The first 30 Luxembourg official stamps appeared from 1875 to 1878 as OFFICIEL overprints on the early rouletted and perforated Coat of Arms issues. The quantities overprinted must have been very small as at the time the country's population was only a couple hundred thousand, and there was no sizeable government bureaucracy. This inference is supported by the fact that uses on cover are almost non-existent. The late Robert Danzer's collection contained only two covers using these officials. He understood the absence of covers to mean that 99% of the used examples almost certainly are forgeries. I'd agree.
These stamps frequently appear in auctions and on the Internet (often at optimistic prices), but absent a certificate from an indubitable authority such as Rene Demuth, I would doubt their authenticity. I've seen certificates signed by 'experts' of the American Philatelic Society that are, politely said, laughable. Yes, laughable because many of the forgeries can be readily discerned with the aid of only a strong magnifying glass. Nonetheless, obvious forgeries are sometimes given certificates, as in most (but not all) countries certificate signers are not held legally liable for their philatelic malpractice.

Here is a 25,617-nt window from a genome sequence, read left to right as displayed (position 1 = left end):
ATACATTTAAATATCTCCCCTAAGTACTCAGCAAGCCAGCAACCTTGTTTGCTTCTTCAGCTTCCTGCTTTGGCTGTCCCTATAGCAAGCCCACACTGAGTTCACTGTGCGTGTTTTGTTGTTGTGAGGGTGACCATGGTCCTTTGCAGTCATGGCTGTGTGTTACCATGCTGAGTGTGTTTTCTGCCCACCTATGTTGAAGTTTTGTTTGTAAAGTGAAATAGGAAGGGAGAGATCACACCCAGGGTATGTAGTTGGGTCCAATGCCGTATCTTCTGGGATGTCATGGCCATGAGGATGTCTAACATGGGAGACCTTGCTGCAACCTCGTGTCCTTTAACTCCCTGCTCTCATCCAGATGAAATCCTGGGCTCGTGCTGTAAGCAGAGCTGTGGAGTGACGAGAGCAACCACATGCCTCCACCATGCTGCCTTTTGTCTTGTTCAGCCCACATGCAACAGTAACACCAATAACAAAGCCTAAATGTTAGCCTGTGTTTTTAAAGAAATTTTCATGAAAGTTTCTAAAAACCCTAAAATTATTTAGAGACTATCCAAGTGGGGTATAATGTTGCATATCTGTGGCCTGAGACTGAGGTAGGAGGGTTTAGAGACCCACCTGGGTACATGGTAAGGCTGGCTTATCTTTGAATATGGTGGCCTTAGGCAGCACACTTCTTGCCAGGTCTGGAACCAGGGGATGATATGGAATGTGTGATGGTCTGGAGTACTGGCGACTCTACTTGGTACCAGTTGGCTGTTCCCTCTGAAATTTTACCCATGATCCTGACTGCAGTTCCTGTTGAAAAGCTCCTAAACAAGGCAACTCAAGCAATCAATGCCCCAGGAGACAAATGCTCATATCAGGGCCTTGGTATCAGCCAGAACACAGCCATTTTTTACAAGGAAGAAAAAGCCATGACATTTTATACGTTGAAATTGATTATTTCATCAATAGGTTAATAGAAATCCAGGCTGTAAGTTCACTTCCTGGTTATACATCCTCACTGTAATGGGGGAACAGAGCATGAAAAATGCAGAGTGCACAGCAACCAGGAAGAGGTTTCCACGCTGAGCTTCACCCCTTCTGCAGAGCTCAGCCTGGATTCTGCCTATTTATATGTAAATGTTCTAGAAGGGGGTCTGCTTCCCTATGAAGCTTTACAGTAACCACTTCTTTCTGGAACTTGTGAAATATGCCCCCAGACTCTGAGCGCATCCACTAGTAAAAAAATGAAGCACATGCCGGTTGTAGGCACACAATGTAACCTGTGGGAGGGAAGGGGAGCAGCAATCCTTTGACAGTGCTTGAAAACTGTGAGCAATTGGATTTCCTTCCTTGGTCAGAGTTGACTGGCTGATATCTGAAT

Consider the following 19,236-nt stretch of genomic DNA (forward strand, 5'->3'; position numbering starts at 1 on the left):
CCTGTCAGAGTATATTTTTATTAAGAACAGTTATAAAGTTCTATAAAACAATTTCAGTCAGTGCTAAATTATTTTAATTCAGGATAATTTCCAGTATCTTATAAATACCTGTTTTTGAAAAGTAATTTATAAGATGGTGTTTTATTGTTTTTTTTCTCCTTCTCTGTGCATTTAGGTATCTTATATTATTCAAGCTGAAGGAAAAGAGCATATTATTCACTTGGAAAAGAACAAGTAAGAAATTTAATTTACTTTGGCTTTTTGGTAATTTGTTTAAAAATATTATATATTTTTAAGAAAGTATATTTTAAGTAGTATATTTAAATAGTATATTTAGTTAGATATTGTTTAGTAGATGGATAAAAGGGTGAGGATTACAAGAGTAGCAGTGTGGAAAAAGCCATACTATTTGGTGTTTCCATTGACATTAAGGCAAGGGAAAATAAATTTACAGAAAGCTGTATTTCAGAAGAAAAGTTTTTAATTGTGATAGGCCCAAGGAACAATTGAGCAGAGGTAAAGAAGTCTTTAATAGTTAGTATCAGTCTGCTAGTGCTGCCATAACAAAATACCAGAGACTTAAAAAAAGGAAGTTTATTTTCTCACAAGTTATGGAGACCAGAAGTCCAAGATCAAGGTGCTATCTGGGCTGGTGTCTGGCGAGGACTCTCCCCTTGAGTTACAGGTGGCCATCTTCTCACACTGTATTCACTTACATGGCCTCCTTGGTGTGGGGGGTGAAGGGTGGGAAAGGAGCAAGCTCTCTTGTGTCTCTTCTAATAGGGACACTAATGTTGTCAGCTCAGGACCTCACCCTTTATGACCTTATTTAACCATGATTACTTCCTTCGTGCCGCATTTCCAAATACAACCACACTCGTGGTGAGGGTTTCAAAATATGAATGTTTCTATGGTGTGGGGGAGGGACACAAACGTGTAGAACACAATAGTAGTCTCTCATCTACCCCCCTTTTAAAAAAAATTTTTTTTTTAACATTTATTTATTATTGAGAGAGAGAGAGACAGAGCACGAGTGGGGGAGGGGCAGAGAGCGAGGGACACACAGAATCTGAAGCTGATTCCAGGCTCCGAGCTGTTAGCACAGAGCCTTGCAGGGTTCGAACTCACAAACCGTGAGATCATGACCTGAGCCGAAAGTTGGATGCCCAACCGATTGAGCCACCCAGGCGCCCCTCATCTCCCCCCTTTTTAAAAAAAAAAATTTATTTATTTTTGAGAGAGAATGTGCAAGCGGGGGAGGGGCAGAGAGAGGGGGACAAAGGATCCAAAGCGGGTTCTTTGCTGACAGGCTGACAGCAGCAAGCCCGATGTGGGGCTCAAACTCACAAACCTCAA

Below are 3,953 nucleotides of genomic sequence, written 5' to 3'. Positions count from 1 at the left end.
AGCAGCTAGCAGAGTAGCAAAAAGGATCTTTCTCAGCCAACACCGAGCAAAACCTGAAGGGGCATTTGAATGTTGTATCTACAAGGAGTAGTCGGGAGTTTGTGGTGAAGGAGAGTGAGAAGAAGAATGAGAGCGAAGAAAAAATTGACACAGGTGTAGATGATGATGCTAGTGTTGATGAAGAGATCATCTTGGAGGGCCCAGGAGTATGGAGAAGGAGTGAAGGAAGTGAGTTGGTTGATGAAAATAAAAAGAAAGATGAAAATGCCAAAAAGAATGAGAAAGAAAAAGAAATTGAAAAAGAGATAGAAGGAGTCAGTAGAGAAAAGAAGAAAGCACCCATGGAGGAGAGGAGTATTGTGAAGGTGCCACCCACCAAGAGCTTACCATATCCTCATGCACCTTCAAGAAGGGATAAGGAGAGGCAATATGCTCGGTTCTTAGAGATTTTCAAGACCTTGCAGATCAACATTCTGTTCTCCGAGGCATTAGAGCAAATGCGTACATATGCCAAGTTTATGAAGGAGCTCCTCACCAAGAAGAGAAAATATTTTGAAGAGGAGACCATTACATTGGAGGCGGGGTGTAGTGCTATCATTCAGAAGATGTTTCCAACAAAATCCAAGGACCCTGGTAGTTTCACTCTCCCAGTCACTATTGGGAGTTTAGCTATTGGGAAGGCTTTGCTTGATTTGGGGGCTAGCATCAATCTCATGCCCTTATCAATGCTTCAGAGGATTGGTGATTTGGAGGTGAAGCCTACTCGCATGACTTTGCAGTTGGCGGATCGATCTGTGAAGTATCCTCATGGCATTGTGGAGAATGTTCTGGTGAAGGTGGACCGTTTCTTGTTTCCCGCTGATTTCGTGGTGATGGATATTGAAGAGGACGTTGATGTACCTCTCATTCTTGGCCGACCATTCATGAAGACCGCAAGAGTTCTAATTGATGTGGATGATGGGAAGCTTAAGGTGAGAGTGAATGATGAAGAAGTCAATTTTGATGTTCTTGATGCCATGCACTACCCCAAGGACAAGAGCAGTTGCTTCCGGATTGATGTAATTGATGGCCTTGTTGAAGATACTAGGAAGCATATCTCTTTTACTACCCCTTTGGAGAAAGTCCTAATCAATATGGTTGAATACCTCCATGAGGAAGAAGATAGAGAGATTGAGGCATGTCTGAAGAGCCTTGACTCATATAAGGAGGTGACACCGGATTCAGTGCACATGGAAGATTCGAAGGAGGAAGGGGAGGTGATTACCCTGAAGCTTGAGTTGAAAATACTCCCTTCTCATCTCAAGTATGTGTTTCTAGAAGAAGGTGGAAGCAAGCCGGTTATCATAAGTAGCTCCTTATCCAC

While I've seen many fine exhibits of the early Coat of Arms stamps, invariably the exhibitors ignore these bêtes noires. Postal historians can plead the virtual absence of material; traditional philatelists, however, should be downgraded when the adjudicator takes into account the challenge factor. Authentic examples of these official stamps do exist, and while they tend to be expensive and require credible expertization, they should be part of any traditional display.
During his lifetime, the venerable Bob Danzer acquired only two covers that use these early officials. You can understand therefore why I was overjoyed to recently obtain the cover shown below. Enjoy!
12 1/2c colorless roulette [Prifix 4]
Official mail from the government's historical archieves
official cachet on the back flap
Posted by H. Eltz, a government official, November 23, 1876, from Luxemburg-BHF [the railway station] to Diedenhofen [today: Thionville] in the then-German Lorraine at the 15-g letter rate, with Diedenhofen cds backstamp the same day.